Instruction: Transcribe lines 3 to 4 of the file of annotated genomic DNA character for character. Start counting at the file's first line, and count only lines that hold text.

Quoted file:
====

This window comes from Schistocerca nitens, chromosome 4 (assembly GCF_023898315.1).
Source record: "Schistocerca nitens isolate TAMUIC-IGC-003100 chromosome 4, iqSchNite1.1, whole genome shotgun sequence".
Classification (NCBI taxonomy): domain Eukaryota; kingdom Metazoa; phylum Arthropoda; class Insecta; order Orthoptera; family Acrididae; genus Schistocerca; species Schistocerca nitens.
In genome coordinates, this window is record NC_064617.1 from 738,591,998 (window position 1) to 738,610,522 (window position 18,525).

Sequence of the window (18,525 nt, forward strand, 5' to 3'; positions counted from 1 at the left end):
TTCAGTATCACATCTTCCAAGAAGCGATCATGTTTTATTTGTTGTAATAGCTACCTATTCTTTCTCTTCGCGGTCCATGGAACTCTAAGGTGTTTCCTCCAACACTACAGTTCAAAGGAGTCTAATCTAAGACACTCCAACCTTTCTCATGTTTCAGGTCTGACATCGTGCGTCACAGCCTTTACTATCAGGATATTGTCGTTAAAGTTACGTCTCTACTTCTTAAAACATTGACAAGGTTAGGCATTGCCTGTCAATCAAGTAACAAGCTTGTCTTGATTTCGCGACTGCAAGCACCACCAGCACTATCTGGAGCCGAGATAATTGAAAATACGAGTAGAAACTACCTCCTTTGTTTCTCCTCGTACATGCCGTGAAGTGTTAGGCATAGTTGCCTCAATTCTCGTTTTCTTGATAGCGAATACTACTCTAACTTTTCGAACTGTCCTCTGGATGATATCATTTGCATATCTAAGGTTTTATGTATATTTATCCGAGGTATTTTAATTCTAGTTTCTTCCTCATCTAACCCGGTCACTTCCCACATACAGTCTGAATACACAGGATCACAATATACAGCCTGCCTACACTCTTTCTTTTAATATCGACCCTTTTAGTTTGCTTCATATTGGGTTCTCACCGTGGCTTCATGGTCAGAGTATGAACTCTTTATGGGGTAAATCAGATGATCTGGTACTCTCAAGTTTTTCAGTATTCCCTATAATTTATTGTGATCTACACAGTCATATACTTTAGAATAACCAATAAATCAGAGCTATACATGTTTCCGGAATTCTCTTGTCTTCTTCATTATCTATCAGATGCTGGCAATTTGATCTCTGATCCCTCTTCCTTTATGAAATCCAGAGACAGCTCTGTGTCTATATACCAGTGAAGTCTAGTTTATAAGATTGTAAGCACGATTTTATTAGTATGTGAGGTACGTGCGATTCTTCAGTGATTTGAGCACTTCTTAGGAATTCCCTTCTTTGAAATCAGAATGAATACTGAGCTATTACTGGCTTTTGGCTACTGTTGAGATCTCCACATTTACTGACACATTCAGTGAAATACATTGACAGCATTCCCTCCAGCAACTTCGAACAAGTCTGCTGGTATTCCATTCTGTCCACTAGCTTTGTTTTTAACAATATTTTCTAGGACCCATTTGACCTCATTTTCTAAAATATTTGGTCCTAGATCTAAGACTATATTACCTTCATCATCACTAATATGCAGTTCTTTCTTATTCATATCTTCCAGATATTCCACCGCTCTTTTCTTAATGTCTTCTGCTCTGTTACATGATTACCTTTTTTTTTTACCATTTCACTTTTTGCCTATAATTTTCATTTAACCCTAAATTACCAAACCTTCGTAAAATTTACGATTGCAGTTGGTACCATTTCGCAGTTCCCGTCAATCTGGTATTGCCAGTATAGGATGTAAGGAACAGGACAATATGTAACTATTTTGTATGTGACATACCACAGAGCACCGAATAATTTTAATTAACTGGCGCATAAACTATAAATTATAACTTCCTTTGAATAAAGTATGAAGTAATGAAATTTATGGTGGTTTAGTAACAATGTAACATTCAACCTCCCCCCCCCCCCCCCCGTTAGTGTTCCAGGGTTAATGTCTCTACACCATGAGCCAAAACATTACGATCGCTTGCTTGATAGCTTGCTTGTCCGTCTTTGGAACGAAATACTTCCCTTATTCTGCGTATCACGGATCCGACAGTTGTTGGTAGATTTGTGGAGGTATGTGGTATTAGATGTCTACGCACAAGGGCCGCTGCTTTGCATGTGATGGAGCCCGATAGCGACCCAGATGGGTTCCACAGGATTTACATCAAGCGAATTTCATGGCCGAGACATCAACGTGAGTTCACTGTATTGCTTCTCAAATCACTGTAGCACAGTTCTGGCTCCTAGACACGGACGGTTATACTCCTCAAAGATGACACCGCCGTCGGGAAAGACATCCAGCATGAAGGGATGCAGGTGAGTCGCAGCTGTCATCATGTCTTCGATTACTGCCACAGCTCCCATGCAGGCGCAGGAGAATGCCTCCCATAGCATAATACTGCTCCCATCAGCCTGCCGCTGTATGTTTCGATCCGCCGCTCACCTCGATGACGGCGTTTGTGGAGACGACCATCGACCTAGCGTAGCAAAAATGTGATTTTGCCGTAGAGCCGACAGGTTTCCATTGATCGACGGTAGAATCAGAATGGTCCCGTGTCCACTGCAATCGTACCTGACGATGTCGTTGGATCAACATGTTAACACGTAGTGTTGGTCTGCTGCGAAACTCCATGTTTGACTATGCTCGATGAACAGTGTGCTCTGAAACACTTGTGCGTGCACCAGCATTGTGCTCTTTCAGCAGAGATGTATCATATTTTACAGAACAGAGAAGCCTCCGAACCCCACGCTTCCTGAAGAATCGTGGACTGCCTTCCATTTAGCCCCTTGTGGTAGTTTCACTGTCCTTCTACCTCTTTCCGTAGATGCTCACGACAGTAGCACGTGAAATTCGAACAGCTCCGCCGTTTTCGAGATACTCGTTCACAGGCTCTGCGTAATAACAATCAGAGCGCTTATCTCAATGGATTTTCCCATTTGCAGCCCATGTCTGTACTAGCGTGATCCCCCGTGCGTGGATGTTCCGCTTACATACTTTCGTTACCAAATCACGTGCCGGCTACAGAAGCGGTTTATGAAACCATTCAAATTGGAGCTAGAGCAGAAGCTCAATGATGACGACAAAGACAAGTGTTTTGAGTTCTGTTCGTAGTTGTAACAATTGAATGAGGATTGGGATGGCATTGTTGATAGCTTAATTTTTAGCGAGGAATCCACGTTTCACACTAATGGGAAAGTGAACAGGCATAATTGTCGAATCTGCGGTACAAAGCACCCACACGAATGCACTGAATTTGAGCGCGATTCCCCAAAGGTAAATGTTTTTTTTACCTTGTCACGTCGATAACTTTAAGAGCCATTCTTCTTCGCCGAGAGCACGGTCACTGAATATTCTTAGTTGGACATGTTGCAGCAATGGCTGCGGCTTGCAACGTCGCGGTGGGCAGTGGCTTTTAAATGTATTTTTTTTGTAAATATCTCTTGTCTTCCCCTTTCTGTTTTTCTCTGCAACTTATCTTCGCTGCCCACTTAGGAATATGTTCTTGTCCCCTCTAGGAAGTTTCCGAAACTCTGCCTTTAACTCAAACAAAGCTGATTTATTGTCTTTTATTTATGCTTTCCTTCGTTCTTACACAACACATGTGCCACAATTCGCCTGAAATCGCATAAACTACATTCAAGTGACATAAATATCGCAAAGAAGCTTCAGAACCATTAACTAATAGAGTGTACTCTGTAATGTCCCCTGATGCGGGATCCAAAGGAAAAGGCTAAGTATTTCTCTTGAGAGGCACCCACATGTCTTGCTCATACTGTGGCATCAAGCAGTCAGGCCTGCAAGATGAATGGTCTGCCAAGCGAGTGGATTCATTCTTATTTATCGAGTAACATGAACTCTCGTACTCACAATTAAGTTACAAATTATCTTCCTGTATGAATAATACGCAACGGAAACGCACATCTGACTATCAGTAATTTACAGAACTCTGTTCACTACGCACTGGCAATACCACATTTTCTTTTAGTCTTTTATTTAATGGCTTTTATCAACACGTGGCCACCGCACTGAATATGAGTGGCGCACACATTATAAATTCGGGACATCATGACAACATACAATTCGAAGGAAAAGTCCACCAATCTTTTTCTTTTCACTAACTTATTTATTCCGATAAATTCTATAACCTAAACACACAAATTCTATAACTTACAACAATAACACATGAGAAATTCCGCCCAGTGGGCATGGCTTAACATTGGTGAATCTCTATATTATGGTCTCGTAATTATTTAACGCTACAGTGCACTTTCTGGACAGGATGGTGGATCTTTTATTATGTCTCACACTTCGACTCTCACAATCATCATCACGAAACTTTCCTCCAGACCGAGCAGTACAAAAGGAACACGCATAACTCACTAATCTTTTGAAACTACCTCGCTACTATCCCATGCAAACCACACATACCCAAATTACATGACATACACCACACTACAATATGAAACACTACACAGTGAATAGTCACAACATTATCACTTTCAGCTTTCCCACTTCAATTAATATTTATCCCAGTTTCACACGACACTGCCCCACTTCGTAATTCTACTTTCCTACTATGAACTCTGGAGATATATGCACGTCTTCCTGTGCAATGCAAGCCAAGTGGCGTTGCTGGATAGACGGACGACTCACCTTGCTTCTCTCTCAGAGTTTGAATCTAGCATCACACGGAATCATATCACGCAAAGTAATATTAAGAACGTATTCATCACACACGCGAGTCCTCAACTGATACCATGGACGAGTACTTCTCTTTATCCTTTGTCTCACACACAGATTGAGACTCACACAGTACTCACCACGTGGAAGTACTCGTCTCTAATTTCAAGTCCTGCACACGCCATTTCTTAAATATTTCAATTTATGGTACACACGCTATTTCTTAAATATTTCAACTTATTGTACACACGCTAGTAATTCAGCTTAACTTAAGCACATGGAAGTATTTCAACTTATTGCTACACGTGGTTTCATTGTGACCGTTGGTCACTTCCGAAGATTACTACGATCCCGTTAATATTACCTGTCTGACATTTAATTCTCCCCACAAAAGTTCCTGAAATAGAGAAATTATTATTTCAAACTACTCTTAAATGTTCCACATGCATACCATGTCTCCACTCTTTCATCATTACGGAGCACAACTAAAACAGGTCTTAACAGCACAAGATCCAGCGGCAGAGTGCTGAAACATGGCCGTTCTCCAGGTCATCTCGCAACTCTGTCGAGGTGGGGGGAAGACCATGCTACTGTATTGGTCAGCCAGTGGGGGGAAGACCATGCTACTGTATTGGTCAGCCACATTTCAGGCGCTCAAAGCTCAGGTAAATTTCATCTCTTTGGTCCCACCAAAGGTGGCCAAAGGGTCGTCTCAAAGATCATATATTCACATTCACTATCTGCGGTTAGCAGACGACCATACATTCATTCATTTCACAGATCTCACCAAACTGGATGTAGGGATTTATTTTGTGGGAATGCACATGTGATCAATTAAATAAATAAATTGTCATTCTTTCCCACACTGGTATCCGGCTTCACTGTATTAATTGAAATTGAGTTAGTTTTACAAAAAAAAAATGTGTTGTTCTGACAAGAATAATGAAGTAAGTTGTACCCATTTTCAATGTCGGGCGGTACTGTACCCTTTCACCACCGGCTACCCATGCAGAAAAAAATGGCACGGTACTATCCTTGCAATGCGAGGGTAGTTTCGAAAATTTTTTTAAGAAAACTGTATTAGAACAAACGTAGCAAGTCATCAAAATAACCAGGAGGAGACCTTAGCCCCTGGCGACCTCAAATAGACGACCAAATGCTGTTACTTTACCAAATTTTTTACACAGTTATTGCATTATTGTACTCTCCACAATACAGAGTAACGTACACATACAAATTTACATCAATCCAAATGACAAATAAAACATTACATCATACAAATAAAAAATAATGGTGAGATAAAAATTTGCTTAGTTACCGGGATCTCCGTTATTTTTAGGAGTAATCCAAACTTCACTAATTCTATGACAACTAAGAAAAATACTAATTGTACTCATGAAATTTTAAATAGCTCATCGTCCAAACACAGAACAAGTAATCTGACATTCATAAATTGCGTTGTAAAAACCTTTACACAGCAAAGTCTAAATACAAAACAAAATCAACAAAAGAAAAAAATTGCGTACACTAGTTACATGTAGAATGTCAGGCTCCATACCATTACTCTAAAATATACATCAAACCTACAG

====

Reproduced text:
Classification (NCBI taxonomy): domain Eukaryota; kingdom Metazoa; phylum Arthropoda; class Insecta; order Orthoptera; family Acrididae; genus Schistocerca; species Schistocerca nitens.
In genome coordinates, this window is record NC_064617.1 from 738,591,998 (window position 1) to 738,610,522 (window position 18,525).